Winter was long and difficult for the Vikings. The celebration of Yuletide was the most important and most popular of all the native Germanic spiritual celebrations. Yule also marks the return of the God Baldur from the realm of Hel and the loosening grip of winter on the frozen Earth. It was a time of celebration welcoming the reborn Sun goddess, Sól, who was pursued and devoured by the Wolf of winter each year; a reflection of the Fenris wolf of Ragnarök. This is a fragile period and these rituals of fire and light dominate life to ensure the return of the Sun goddess and that the warmth of her light will bring the bounty of crops and animals come Spring. Although these rituals were an integral part in the lives of these Germanic peoples, Yule was also a time for dancing, feasting and family. But similarities stop there.

As we know, Vikings worshiped many Gods and Goddesses, and therefore made sacrifices and offered up both goods and animals to appease them, to ensure that spring would return. This was also the time of the Wild Hunt, when the King and Queen of the Underworld would ride through the night sky across the land with a band of spirits and beings from the spirit realm. Yule is also the season in which the gods and goddesses are closest to Midgard. Our deities were called ‘Yule-Beings’ by the Norse and Odin himself is called Jólnir, the “Yule One” and it is from here where the image of Santa Claus is derived from. Most of the symbols associated with the modern holiday of Christmas (such as the Yule-log, Santa Claus and his Elves, Christmas trees, Wreath, eating of ham, Holly and Mistletoe and the Star) are derived from traditional European Heathen Yule celebrations. When the first Christian missionaries began trying to force the Germanic people to Christianity, they found it easier to invent a Christian version for popular feasts such as Yule, and allow the celebrations to go largely unchanged, rather than trying to suppress them.


The 12 Days of Yule, is without question devoted to cookies, breads, cakes and pastries that we are able to indulge upon during the season. Many Heathen families have enjoyed creating beautiful decorations for their homes, including wooden toys, Straw Goats and Wild Boards to hand on the Yule tree. Each of the days and nights can be viewed as a microcosm of the months of the year. The first night of Yule is called Mothernight, when Frigga and the Disir (female ancestral spirits) are especially honoured. This day is aptly named as it represents the rebirth of the world from the darkness of winder. It is the shortest day and longest night of the year. There are vigils from dusk till dawn to ensure that the sun will rise again and to welcome her when it does. On Mothernight one can recount the past January and plan for the next January. On the Second day of Yule, remember the last February and so on and so forth until ending with December on the Twelfth Night.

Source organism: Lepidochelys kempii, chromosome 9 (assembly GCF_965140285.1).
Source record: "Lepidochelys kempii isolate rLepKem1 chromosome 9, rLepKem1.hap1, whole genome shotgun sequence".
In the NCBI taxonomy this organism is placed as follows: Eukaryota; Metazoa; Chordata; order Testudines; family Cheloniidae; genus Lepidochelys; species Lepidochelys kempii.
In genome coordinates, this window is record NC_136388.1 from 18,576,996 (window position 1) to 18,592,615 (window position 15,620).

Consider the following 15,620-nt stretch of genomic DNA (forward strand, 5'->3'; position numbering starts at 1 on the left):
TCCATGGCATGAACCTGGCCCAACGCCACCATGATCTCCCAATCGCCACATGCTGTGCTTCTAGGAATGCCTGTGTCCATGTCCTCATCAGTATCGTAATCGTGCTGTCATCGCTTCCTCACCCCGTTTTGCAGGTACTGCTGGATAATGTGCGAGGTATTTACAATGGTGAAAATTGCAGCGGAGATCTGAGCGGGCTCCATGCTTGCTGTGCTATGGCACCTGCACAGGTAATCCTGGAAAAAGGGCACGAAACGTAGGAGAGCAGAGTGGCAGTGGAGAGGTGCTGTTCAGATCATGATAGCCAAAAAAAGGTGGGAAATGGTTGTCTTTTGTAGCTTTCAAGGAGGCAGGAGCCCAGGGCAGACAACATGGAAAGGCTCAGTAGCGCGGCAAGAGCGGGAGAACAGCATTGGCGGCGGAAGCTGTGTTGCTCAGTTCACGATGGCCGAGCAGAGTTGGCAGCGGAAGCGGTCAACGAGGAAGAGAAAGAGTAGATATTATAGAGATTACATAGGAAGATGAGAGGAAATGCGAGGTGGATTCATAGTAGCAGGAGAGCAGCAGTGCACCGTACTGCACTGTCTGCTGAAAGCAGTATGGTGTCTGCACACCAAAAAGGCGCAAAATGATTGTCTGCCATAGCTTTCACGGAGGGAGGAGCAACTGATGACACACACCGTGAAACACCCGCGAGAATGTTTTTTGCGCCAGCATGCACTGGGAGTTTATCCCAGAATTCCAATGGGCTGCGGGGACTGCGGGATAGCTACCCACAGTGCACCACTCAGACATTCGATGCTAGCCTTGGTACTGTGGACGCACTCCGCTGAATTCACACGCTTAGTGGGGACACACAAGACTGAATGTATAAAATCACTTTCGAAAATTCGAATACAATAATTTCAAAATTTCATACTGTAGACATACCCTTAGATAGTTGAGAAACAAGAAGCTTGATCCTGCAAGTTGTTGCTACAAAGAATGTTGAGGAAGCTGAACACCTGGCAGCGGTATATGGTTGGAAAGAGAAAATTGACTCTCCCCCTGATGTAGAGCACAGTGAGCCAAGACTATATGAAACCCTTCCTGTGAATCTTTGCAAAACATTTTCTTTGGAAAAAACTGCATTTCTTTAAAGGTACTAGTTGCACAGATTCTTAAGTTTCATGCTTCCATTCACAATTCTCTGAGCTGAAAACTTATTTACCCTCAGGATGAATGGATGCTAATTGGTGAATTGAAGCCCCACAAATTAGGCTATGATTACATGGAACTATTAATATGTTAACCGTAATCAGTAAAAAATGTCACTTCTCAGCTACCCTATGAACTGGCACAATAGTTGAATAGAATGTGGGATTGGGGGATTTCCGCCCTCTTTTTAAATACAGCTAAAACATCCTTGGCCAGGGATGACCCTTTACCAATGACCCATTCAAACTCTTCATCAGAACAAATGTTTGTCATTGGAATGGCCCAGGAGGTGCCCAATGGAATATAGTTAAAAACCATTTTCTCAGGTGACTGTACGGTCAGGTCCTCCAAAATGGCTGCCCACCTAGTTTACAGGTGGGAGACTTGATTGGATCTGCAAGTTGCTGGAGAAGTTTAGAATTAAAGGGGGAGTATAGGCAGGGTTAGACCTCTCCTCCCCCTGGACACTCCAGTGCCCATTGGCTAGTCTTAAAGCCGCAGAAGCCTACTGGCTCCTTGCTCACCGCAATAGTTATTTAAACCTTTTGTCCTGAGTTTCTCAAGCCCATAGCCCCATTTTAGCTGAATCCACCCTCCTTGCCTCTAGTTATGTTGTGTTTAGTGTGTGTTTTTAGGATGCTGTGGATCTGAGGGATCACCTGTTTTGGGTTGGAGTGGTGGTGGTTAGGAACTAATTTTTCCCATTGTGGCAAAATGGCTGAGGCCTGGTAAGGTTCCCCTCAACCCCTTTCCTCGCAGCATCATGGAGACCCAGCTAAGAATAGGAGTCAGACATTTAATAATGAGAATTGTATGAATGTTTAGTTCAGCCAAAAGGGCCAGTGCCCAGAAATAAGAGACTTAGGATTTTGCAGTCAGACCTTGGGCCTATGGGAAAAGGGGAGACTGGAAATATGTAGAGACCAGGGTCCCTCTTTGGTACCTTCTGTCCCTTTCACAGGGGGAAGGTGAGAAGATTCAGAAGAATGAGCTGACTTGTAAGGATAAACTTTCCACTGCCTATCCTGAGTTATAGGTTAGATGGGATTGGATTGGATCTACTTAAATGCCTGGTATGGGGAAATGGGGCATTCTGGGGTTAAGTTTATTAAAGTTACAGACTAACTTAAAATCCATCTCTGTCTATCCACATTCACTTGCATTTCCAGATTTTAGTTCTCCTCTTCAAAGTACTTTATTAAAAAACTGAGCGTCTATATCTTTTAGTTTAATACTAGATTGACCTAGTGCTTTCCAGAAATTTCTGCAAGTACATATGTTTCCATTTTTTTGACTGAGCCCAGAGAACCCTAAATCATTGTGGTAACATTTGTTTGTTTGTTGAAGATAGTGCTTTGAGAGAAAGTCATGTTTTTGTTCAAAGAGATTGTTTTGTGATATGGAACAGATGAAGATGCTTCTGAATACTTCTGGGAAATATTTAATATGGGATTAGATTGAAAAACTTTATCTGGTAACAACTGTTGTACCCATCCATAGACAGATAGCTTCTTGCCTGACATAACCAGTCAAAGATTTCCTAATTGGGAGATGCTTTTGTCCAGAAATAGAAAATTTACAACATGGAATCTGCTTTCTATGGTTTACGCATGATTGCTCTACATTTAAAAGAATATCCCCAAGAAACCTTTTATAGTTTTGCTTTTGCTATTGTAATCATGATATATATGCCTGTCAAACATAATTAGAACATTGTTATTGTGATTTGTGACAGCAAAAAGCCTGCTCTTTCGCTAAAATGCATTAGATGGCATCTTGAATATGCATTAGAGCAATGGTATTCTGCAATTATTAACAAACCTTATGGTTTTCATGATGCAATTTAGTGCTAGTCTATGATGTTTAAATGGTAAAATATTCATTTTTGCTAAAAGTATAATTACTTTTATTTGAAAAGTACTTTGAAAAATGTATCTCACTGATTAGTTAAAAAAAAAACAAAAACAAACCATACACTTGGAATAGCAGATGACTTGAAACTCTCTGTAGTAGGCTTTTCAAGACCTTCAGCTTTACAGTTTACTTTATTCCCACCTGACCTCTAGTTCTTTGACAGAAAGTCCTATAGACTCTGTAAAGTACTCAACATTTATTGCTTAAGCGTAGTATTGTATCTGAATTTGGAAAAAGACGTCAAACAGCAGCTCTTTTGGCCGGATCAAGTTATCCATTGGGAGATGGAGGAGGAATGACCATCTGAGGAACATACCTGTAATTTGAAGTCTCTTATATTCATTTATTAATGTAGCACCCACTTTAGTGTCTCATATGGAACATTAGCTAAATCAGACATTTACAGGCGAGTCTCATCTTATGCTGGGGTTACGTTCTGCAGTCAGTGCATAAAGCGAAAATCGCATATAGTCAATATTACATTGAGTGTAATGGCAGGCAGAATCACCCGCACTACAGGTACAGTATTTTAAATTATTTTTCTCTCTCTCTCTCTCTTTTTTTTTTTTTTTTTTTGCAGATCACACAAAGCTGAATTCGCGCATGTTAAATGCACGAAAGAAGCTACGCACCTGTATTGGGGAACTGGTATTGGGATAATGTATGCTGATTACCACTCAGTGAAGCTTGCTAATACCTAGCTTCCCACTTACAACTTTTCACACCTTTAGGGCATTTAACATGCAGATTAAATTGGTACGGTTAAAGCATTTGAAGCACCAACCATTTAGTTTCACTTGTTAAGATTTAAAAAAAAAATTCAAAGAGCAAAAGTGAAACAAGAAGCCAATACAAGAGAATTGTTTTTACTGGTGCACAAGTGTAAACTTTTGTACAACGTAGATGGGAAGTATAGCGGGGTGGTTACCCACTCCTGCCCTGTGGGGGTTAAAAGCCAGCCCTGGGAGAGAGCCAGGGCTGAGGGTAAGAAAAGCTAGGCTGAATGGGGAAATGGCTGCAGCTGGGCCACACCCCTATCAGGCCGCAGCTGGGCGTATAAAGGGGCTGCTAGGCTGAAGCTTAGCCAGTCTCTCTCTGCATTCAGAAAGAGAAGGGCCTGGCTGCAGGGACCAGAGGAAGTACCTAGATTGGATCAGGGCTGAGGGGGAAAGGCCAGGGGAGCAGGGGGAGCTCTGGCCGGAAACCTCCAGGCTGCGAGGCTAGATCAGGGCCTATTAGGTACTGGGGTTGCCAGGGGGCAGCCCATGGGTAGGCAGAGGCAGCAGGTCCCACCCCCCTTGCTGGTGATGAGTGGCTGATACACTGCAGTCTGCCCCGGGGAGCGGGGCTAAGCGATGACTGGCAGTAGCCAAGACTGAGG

It was the practice in these Germanic Heathen times to swear oaths on a Hallowed boar; while also particularly meaningful oaths were sworn on the horn of a cup while drinking at the Yule feast. This survived in Swedish folk-custom; a large boar-shaped bread or block of wood covered with pig skin was brought forth at Yule for this purpose. The ‘New Year’s Resolution’ is a lesser form of this holy Yule Oath. You could also sacrifice the boar after the Oath was made to Frey. Unlike our New Year’s Resolution, these paths are meant and expected to be kept.

The tree (Christmas tree) is Heathen in origin and represents Yggdrasil. Those who kept the old customs in places where they were surrounded by Christians, hid the tree inside so church authorities wouldn’t notice, but in England and Scandinavia, the trees and various spirits received their gifts outside. In the stead of a tree that would have outed them as Heathen, a candlelit and ribbons wreath, the ring which may have reflected the Oath-ring or the Yule Sun-Wheel, was brought inside to decorate the home. Many cultures integrate the mythos of trees that symbolise life into their beliefs, from the Tree of Judaism and Christianity to the great World Tree of Norse and Germania mythology, Yggdrasil.

Source: A Very Viking Christmas

In honour of Thor, a person was to take the largest oak log they could find (or handle) and kindle it either in an indoor fireplace or outdoor one. The Yule-log’s intent and purpose was to burn all night during the longest night of the year to symbolise life lasting, even during the time of great darkness; its fire rekindling the sun in the morning and the ashes or pieces remaining were used as protective amulets during the rest of the year. Besides this, you could use some of the saved, charred remains for lightening the next years log.